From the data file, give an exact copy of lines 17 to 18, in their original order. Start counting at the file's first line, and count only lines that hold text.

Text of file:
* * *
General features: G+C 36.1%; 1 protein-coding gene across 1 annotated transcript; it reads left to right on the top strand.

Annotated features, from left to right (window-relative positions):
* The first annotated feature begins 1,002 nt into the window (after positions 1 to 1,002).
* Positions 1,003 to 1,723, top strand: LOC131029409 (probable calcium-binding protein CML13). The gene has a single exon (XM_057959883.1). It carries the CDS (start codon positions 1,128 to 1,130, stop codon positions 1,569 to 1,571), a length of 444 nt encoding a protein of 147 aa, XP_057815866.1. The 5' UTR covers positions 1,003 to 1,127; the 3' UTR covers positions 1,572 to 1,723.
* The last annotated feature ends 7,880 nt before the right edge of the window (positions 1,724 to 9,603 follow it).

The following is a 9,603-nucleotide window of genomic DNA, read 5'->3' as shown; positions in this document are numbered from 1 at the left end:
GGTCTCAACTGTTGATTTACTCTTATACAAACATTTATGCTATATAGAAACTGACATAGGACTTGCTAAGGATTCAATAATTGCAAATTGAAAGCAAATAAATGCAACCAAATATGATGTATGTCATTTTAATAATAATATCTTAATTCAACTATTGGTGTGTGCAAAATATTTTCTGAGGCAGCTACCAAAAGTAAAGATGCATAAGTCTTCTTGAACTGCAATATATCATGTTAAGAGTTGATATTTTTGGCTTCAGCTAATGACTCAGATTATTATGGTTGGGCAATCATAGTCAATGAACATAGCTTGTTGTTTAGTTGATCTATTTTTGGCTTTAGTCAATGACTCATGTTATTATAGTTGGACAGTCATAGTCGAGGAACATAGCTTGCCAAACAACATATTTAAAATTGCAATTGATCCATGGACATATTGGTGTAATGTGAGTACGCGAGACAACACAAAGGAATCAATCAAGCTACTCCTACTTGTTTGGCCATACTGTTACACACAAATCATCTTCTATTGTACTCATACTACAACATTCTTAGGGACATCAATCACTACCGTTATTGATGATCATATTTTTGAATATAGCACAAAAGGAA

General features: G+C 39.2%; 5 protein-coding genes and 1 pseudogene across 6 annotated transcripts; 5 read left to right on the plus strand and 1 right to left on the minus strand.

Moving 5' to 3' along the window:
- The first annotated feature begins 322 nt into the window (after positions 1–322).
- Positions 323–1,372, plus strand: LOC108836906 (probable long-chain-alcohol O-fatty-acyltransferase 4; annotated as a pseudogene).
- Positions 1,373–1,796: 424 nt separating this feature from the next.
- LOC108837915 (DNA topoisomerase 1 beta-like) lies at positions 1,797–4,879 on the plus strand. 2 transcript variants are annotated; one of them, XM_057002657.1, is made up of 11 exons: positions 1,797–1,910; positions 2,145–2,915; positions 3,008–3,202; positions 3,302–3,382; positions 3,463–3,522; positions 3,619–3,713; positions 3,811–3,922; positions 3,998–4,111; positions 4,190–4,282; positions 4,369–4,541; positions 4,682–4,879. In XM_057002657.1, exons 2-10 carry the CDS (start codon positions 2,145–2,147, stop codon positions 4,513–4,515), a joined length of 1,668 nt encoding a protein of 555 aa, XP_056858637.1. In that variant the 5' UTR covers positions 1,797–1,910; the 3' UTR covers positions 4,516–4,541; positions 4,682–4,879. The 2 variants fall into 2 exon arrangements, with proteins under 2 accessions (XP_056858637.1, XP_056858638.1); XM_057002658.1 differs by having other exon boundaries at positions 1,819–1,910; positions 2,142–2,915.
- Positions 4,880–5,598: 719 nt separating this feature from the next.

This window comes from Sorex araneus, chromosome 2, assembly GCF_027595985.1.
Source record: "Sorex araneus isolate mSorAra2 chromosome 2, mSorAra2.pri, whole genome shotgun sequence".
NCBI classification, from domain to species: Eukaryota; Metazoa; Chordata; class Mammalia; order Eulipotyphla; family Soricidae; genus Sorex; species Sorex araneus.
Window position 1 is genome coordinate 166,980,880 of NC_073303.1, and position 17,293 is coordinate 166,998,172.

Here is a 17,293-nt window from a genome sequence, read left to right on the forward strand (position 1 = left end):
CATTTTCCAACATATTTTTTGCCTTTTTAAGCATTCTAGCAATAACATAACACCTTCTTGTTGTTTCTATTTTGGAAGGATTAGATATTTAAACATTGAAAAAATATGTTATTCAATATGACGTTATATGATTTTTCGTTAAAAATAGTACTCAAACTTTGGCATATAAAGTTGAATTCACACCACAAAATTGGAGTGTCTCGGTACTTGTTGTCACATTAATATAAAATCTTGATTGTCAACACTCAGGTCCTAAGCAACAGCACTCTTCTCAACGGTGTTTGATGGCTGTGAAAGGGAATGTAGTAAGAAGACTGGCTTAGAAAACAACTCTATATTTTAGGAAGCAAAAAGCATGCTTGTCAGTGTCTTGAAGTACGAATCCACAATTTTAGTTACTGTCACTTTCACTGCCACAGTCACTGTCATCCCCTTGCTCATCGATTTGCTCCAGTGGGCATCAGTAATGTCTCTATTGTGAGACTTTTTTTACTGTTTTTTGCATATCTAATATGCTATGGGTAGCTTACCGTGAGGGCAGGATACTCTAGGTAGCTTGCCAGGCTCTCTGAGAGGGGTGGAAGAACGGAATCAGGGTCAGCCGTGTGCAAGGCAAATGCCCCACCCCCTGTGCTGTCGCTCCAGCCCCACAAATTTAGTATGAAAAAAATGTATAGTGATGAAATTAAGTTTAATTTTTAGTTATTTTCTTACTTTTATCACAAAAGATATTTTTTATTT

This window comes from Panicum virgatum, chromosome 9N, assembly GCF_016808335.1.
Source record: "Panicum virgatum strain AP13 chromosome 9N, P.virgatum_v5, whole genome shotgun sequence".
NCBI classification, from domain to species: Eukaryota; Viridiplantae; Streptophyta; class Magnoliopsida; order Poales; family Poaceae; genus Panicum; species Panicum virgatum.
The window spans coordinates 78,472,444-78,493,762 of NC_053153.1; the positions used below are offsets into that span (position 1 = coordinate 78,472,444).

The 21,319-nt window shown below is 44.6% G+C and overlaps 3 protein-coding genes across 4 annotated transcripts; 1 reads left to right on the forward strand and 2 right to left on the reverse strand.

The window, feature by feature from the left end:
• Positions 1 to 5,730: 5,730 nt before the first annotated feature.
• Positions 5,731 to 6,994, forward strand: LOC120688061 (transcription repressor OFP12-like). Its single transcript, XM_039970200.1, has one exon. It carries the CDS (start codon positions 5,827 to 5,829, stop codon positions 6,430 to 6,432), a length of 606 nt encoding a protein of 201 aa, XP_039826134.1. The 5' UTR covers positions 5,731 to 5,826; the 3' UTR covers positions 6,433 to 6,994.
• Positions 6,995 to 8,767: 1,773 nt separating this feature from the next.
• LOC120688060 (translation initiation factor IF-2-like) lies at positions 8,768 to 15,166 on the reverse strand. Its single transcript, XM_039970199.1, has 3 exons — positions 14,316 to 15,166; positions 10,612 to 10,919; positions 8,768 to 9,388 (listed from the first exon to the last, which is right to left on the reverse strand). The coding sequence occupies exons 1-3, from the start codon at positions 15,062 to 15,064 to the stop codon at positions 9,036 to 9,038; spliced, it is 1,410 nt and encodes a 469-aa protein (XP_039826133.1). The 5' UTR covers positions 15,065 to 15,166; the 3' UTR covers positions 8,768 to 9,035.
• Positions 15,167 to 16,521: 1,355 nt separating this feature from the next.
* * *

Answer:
NCBI classification, from domain to species: Eukaryota; Metazoa; Chordata; class Mammalia; order Eulipotyphla; family Soricidae; genus Sorex; species Sorex araneus.
Window position 1 is genome coordinate 166,980,880 of NC_073303.1, and position 17,293 is coordinate 166,998,172.